As a new curatorial research fellow in the Department of Islamic Art, I am becoming acquainted with many different aspects of museum life such as museum education and exhibition practices, but I spend most of my time researching our rich collection of Islamic art objects. I've recently been examining a large group of wooden panel pieces, many of which were parts of minbars (pulpits) in mosques in Egypt during the Mamluk period (1250–1517)—some of these are on display in gallery 454. In this group, I came across a rectangular panel (shown above) that is inlaid with carved ivory and bears an inscription in Arabic.
To find out more about the panel, I asked Dr. Abdullah Ghouchani, who helps us transcribe and translate inscriptions, if he could take a look. I was hoping, of course, that we would find specific information about the piece (maybe even the name of the craftsman!), but more realistically, I expected that the inscription would be from the Qur'an, which would be appropriate to its use as part of a mosque furnishing. Dr. Ghouchani's findings, however, revealed something unexpected: the text was religious but not Islamic. In fact, the inscription was a partial quotation from the Psalms of David (68:18): "You have ascended on high, You have led captivity captive; You have received gifts among men…" The panel may have been commissioned by the Christian community for a church, either as part of a larger object or as an architectural ornament.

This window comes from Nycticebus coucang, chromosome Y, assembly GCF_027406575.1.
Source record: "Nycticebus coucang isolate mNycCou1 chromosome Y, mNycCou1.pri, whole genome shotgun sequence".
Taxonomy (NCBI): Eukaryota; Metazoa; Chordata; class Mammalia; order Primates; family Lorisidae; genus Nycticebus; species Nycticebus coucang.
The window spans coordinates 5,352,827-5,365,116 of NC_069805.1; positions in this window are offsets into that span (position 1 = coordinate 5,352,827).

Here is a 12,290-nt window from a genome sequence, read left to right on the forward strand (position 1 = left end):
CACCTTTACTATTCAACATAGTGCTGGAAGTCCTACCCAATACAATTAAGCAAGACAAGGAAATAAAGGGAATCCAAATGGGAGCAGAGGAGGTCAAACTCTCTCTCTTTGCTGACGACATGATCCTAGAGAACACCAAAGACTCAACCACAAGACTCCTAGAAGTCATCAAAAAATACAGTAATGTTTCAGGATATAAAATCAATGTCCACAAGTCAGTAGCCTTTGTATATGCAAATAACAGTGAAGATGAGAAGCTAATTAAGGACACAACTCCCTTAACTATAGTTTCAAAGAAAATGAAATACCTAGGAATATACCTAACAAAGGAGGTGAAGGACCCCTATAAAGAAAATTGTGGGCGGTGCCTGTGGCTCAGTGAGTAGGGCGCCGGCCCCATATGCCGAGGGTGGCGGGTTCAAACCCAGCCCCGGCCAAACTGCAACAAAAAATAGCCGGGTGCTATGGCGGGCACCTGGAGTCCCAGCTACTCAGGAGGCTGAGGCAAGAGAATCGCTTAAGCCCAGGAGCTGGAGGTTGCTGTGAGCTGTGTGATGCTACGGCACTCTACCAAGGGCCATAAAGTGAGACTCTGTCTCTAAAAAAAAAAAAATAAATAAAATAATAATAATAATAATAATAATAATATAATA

It's easy, when researching very specific periods and materials, to forget the complicated history of the Islamic world. By the time of the Mamluks, the Egyptian population was mostly Muslim, but Coptic Christians were a vibrant community with deep historical ties to the country. Gallery 302, located underneath the Museum's Great Stairs, showcases the arts of Byzantine Egypt, which include earlier examples of Coptic art. Some Coptic textiles can also be seen in gallery 451, which displays objects from the Arab Lands and Iran in the Umayyad and Abbasid Periods (seventh–thirteenth centuries).
The Egyptian panel demonstrates the complex cultural environments from which objects emerge, something to which many of the Metropolitan's holdings attest. I'm going to keep an image of it on my cubicle wall to remind me that things aren't always what they seem.